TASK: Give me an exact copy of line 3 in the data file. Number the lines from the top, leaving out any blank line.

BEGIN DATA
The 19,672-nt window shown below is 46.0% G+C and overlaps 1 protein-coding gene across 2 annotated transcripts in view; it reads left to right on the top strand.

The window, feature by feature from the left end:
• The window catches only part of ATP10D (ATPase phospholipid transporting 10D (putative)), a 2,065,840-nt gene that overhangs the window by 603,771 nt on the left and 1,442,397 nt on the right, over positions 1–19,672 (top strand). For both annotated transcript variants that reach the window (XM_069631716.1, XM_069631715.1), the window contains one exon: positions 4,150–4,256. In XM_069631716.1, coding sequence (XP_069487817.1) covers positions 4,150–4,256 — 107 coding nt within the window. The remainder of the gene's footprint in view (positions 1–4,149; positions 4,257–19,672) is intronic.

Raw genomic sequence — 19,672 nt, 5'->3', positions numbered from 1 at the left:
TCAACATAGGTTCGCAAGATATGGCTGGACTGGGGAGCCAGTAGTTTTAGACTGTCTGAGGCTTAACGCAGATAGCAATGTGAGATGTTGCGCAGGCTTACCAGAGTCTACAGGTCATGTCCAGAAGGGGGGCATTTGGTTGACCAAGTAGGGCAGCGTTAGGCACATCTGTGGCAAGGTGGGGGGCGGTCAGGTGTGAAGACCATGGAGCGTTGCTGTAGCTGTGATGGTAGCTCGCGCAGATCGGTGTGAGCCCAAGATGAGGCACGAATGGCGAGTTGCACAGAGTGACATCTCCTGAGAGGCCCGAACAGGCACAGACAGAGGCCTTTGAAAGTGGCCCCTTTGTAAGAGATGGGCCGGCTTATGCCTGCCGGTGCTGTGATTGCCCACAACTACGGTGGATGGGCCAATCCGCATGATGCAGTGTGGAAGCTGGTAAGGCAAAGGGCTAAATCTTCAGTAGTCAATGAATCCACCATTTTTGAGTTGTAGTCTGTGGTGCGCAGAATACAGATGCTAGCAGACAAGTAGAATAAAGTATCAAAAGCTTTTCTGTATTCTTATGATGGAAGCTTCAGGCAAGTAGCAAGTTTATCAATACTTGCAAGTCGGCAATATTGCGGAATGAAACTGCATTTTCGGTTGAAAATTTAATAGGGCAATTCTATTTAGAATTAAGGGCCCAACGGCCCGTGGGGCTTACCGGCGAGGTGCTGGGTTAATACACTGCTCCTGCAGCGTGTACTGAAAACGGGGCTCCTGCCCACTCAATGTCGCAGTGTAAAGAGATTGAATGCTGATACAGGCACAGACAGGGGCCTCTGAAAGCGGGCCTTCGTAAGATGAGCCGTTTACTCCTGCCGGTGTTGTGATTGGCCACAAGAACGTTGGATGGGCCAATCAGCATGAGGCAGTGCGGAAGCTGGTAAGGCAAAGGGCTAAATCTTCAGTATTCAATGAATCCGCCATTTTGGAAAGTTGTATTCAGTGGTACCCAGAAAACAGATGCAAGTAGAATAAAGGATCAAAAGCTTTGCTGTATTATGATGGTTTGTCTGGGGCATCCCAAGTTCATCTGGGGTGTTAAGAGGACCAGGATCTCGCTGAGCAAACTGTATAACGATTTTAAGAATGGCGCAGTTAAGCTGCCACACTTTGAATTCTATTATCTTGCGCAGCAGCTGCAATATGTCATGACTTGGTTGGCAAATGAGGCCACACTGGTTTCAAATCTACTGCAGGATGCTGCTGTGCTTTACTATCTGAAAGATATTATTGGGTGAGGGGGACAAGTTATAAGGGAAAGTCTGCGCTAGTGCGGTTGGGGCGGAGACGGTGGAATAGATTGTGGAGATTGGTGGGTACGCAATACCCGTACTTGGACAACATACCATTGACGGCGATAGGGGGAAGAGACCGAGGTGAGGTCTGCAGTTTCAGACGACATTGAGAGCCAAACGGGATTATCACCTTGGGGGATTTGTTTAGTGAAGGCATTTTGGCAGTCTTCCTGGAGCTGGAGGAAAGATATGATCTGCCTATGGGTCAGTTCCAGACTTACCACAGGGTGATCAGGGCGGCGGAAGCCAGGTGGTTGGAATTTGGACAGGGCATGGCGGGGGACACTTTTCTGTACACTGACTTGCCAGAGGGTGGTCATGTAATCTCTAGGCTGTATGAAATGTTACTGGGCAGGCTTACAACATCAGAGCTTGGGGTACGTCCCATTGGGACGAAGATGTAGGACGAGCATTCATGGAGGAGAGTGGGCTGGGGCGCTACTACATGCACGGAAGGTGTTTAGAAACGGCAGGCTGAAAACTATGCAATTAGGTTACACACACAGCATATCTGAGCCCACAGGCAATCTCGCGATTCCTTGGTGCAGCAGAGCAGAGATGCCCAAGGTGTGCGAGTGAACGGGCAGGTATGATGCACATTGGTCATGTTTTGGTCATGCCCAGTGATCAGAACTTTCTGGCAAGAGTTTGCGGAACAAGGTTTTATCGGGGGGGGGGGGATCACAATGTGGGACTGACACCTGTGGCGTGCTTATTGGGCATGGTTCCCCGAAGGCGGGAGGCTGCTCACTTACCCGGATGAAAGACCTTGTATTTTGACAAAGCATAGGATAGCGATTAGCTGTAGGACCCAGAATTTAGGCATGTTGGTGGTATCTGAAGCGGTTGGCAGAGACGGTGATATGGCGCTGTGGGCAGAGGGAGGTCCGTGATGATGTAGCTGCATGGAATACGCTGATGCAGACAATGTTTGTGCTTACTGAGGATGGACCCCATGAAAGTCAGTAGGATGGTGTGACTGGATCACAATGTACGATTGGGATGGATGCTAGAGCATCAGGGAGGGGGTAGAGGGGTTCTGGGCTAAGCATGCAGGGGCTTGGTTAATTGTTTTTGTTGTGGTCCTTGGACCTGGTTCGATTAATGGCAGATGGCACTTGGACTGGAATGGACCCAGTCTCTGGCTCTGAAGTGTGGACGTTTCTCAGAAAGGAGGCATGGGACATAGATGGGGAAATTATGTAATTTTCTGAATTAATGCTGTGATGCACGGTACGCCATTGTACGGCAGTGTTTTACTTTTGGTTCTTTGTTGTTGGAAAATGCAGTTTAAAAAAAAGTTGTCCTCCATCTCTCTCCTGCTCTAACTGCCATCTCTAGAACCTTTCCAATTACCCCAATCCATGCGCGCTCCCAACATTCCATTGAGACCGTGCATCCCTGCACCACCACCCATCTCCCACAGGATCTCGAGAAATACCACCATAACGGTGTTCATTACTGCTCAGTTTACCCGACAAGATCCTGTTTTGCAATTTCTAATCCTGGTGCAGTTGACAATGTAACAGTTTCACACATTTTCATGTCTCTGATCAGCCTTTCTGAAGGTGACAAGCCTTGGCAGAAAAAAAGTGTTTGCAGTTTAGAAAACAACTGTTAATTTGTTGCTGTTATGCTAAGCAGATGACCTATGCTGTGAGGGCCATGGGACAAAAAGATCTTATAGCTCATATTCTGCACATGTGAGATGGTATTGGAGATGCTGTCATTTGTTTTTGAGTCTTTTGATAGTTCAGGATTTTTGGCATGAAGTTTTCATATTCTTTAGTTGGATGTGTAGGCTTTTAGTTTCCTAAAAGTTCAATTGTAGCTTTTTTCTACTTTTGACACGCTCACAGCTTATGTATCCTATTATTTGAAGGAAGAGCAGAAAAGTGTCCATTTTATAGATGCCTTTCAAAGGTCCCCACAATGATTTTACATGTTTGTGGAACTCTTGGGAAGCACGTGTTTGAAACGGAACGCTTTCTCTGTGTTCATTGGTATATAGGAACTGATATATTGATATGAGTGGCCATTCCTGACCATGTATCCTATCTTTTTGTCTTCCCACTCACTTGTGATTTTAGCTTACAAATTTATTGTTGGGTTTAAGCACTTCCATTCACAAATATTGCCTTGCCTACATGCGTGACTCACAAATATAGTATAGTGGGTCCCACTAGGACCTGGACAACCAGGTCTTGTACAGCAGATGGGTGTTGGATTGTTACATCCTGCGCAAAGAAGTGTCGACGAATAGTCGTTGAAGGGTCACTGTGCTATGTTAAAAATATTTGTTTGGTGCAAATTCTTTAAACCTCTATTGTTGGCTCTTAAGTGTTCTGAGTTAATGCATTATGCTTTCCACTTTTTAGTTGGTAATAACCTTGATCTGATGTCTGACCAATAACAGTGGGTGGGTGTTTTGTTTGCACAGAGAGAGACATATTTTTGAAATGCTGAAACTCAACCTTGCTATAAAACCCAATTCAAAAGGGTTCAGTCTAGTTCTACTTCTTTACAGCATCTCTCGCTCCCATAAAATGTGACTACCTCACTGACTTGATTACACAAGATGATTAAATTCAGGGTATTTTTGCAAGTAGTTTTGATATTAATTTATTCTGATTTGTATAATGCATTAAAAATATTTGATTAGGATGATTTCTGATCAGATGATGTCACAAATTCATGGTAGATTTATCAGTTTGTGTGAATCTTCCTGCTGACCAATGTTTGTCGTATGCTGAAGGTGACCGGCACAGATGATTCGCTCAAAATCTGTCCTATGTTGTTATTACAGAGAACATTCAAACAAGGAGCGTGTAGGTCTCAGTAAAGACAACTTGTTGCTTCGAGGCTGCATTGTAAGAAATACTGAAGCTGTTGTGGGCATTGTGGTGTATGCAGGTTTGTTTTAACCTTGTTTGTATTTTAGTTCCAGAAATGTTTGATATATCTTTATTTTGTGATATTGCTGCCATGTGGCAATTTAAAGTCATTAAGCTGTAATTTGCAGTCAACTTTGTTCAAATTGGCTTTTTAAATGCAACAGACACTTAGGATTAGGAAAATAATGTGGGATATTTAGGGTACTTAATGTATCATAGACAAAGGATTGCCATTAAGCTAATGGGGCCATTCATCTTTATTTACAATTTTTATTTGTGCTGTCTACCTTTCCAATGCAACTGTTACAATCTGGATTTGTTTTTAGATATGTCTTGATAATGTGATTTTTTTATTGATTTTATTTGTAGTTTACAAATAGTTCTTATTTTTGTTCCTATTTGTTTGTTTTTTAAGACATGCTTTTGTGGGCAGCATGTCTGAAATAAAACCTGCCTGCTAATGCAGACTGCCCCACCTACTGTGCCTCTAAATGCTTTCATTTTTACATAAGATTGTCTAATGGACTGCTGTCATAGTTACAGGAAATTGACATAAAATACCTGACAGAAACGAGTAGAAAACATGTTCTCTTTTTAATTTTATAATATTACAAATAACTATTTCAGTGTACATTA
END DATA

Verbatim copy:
• The window catches only part of ATP10D (ATPase phospholipid transporting 10D (putative)), a 2,065,840-nt gene that overhangs the window by 603,771 nt on the left and 1,442,397 nt on the right, over positions 1–19,672 (top strand). For both annotated transcript variants that reach the window (XM_069631716.1, XM_069631715.1), the window contains one exon: positions 4,150–4,256. In XM_069631716.1, coding sequence (XP_069487817.1) covers positions 4,150–4,256 — 107 coding nt within the window. The remainder of the gene's footprint in view (positions 1–4,149; positions 4,257–19,672) is intronic.